Rouen duck

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Rouen Clair duck, female
Rouen ducks featured in Mrs. Beeton's Book of Household Management in 1861

The Rouen is a heavyweight breed of domesticated duck raised primarily for decoration, exhibition[1] or as general purpose ducks. Since they are not prolific egg layers, Rouen ducks are most commonly bred for their meat.[1] The breed originated in France sometime before the 19th century.


The plumage coloring of both the Rouen drake and the Rouen duck are nearly identical to that of the Mallard drake and Mallard duck. The Mallard color pattern is referred to as gray.[1] Males have green heads, white collars, black tail coverts and dark, ashy brown tail feathers,[2] a gray body, and a deep claret breast. The female Rouen hens are a consistent shade of mahogany brown, with a brown crown and tan eye-stripes extending from bill to the back of the eyes. Another feature of the female color pattern is the distinct, detailed penciling found on feathers of the head, neck, body, most of the wing and tail.[2] Rouen females can be much darker brown than Mallard females. Both sexes also have blue speculum feathers. However, Rouen speculum feathers are brighter in color and larger in size than that of the Mallard. Adult Rouen ducks are typically significantly larger than Mallard ducks. The Rouen duckling is identical to the Mallard duckling in terms of plumage coloring. In North America, two distinct types are bred: the common, or production-bred, variety that is larger than a Mallard but has a typical duck conformation, and the much larger and squarer standard-bred variety. The production variety normally weighs 6–8 lbs (2.7–3.6 kg) while the standard-bred weighs 9–12 lb (4.1–5.4 kg).

Rouen ducklings can be distinguished from wild mallard ducklings by the presence of a second stripe which runs across their face, just under their eye, whereas mallard ducklings have only one stripe which runs across their eye.


The breed was first raised in France, but it was not until it reached England in the 19th century that it was refined into the breed recognized as the Rouen today. The French version resembled a larger than average Mallard, but by selective breeding, the British developed the exhibition-type Rouen.[1] The final product was a bird with a deep, long keel, boat-shaped profile, enormous appearance, and refined markings, especially the penciling on the female.[1] It was used chiefly as a roasting bird; though it produced 35 to 125 eggs a year, there were other breeds which were more reliable egg-layers with higher production. The eggs are typically white but can have blue and green tints. Exhibition-typed Rouen ducks have been known to crush their eggs if allowed to set due to their massive frames.[1] In 1861, Mrs. Beeton said of it:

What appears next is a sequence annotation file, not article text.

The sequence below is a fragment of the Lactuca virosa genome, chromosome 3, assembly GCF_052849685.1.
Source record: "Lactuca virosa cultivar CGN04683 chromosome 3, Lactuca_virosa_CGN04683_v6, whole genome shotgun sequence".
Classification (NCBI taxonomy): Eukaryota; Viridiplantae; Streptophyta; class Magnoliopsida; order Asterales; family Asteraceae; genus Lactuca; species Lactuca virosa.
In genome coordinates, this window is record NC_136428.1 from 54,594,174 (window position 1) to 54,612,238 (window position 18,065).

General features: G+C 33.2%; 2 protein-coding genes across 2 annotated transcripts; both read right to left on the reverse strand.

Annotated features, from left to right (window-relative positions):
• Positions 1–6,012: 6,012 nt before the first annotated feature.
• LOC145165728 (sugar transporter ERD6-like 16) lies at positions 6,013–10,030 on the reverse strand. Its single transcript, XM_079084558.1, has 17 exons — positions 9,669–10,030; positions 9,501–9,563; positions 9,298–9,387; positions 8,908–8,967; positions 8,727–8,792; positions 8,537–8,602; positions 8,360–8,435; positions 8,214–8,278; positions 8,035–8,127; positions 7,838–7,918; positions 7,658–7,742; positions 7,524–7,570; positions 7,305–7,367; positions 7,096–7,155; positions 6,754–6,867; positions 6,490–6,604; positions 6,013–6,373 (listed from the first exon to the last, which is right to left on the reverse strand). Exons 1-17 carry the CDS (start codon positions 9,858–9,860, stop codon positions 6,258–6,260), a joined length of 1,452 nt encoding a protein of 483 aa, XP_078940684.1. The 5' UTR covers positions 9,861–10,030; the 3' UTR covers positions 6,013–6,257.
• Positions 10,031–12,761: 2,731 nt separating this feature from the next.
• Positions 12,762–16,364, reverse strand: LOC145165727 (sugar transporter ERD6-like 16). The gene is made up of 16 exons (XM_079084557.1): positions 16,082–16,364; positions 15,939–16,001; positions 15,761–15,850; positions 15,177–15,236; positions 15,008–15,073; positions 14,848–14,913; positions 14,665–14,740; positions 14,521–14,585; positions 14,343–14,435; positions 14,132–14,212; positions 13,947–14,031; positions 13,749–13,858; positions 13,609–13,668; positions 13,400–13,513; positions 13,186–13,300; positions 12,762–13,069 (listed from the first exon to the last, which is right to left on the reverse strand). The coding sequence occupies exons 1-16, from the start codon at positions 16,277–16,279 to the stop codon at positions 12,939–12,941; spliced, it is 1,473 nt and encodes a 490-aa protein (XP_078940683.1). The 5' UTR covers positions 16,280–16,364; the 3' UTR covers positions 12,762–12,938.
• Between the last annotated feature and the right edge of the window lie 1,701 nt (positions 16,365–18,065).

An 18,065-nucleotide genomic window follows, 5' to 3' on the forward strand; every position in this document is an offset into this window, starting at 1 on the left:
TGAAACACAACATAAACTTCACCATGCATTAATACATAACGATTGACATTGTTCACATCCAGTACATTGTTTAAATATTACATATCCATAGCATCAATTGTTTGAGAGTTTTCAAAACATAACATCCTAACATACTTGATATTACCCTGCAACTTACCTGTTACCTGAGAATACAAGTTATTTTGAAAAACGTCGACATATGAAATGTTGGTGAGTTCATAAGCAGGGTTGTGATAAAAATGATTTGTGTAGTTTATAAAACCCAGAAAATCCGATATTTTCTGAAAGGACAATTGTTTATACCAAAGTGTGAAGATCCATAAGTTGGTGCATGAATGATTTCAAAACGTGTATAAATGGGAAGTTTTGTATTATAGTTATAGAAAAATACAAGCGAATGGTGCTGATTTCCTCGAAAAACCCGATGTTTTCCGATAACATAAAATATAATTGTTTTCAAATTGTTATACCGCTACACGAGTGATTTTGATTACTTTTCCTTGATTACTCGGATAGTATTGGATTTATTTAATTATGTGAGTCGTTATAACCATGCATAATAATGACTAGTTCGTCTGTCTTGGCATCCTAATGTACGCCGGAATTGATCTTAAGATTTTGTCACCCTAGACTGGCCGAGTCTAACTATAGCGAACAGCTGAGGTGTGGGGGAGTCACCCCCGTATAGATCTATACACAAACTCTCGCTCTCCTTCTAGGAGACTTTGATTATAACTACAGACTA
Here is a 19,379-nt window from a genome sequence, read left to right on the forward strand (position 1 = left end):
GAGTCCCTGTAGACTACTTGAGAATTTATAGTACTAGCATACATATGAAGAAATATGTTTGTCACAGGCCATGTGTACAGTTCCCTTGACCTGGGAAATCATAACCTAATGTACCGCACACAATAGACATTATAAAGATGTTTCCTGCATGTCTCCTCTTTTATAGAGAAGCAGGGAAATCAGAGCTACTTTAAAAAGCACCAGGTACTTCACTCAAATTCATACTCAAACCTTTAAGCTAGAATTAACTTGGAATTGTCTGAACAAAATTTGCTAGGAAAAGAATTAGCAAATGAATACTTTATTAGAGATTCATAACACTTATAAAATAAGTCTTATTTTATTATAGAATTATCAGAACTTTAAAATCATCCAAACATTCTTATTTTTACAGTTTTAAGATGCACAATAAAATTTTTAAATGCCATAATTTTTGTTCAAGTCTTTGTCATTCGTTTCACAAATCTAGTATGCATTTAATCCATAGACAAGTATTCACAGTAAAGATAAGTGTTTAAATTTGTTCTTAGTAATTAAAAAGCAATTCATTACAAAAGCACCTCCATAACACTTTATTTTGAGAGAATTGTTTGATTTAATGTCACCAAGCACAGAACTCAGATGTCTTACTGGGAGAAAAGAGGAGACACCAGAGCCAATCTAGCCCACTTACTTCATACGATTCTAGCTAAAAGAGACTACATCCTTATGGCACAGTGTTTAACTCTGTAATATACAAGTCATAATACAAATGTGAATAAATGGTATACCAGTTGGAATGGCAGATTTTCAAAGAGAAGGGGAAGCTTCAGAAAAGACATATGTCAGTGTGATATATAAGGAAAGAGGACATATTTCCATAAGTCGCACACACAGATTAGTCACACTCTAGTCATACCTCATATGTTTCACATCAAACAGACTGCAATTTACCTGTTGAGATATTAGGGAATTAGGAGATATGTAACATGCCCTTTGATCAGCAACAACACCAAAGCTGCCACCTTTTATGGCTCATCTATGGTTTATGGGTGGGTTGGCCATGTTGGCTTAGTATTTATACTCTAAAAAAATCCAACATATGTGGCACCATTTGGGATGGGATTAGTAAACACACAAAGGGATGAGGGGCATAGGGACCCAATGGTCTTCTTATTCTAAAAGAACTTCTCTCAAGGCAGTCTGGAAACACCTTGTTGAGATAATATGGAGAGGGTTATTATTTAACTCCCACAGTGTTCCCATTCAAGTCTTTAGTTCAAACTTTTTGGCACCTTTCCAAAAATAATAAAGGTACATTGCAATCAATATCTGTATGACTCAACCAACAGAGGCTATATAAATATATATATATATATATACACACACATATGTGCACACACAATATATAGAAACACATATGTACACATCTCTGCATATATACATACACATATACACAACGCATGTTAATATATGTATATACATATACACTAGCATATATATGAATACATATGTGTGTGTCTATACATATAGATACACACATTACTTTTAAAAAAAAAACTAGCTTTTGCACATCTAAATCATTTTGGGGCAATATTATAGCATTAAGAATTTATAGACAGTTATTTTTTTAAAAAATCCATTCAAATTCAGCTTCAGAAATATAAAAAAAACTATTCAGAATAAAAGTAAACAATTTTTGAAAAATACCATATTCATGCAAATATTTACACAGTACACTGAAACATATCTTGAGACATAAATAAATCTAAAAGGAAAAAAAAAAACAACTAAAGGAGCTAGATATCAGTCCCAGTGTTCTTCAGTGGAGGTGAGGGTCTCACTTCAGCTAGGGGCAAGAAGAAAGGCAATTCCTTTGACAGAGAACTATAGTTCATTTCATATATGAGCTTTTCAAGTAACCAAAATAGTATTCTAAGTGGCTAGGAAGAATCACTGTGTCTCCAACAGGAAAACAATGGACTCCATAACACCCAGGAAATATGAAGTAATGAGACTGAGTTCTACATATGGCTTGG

The Rouen, or Rhone duck, is a large and handsome variety, of French extraction. The plumage of the Rouen duck is somewhat somber; its flesh is also much darker, and, though of higher flavor, not near so delicate as that of our own Aylesbury.

The origin of the name is not known. When they arrived in England, they were variously called the Rhône, after the region in southwest-central France, Rohan, after the cardinal of that name, Roan, for the mixture of colors, and Rouen after the northern French town, with Rouen eventually being adopted in both England and France. In France, they are called Rouen Foncé (dark) as opposed to Rouen Clair, which are lighter in color.

In 1850 the first Rouens were introduced to the United States by D. W. Lincoln of Worcester, Massachusetts, and used as general farm ducks until becoming popular as show birds. They were included in the Standard of Perfection of the American Poultry Association in 1874 and since then have won many titles, often having the most entries in the heavyweight class and doing well in competition with other breeds.

See also[edit]


  1. ^ a b c d e f Holderread, Dave (2001). Storey's Guide to Raising Ducks. North Adams, MA, US: Storey Publishing. pp. 83, 84, 85.
  2. ^ a b American Poultry Association Standard Revision Committee; Malone, Pat; Donnelly, Gerald; Leonard, Walt (2001). American Standard of Perfection 2001. USA: American Poultry Association. pp. 308, 309.